Cinco de Mayo
"Cinco de Mayo" - which literally means "May 5th" - is one of the most important national holidays in Mexico. Most people confuse this holiday with the celebration of the National Liberation which is on September 16 or even with the agricultural revolution of Emilio Zapata. In fact, on May 5, the Mexicans celebrate their victory over the French organized army, in an unequal battle between David and Goliath, which took place in Puebla in 1862.
As early as 1861, the large and well-organized French army had succeeded in ousting President Juarez inland. But on May 5, 1862, the French found strong resistance from far fewer Mexicans in the Puebla area and were forced to retreat.
This victory, although of little importance in the overall outcome of the war, raised the psychology of the Mexican army and strengthened the sense of national unity. In fact, May 5 is a milestone date, since no American country has been conquered by Europeans.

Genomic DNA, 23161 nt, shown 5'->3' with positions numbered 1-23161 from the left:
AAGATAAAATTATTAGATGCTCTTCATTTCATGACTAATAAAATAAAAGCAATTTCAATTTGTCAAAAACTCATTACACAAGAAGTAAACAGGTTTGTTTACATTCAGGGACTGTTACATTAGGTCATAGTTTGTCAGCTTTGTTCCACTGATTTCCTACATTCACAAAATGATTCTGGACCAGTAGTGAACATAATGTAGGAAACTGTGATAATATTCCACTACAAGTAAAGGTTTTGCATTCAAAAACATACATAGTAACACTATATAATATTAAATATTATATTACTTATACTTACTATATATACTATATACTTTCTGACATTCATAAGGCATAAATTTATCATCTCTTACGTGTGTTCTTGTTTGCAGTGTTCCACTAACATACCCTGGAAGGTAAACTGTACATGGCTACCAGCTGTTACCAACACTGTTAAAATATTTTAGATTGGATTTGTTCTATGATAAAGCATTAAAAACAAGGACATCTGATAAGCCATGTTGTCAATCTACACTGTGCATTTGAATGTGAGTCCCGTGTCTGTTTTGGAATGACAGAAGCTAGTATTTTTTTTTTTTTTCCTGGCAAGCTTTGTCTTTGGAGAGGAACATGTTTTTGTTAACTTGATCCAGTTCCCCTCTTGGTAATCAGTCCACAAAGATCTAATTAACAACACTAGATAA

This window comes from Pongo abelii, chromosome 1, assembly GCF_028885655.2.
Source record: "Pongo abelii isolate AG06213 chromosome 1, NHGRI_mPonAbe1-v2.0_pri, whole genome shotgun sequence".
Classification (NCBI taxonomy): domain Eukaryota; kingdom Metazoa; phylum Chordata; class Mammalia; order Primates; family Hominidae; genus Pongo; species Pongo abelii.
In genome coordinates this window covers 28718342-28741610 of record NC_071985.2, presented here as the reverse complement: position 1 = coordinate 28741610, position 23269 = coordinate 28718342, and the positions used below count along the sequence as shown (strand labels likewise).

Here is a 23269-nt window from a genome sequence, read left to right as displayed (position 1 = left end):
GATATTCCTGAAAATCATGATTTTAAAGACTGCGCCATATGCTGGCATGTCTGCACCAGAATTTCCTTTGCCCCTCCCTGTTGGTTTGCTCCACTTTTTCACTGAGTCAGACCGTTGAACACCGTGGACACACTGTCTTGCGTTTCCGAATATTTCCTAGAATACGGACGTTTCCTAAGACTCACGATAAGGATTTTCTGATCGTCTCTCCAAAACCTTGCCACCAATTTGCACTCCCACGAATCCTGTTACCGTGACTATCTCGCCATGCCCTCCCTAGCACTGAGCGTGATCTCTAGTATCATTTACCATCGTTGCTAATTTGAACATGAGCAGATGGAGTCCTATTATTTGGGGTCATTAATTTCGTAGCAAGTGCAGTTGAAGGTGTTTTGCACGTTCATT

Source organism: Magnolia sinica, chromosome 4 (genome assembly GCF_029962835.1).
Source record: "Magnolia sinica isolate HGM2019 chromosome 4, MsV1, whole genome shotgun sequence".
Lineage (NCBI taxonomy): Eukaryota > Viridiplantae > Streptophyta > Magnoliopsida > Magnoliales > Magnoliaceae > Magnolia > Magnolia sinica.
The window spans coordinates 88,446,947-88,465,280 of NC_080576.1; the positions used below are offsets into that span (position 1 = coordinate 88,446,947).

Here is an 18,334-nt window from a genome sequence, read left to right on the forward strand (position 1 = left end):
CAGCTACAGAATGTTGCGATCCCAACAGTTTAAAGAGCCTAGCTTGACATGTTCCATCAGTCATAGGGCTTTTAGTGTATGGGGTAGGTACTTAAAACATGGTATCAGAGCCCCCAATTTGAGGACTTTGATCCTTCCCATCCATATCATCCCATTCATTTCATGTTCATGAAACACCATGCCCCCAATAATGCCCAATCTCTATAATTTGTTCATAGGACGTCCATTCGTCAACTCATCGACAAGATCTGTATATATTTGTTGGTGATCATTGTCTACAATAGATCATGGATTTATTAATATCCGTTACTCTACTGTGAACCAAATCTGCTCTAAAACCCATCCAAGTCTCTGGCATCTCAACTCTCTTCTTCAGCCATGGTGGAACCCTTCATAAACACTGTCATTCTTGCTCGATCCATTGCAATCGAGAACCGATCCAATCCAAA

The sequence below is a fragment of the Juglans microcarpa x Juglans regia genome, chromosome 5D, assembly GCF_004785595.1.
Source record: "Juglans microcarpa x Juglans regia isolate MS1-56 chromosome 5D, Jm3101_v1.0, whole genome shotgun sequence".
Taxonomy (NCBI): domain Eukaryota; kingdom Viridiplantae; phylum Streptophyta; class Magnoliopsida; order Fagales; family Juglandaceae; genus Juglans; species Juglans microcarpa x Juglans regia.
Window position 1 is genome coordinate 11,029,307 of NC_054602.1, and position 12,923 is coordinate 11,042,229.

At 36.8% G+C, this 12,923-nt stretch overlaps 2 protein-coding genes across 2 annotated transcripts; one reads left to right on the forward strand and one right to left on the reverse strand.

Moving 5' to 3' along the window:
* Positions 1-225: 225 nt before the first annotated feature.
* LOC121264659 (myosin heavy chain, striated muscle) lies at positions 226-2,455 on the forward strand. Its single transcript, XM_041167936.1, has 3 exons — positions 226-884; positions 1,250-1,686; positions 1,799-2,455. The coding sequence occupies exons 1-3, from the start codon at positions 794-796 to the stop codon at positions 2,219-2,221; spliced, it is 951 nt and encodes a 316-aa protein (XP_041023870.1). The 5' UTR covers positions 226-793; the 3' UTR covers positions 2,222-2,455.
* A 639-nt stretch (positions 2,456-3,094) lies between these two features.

The celebrations of Cinco de Mayo are very intense in the Puebla area and last around 20 days! Impressive parades in honor of the unexpected victory of the Mexicans take place during the festivities, culminating in a huge fiesta with plenty of food and music.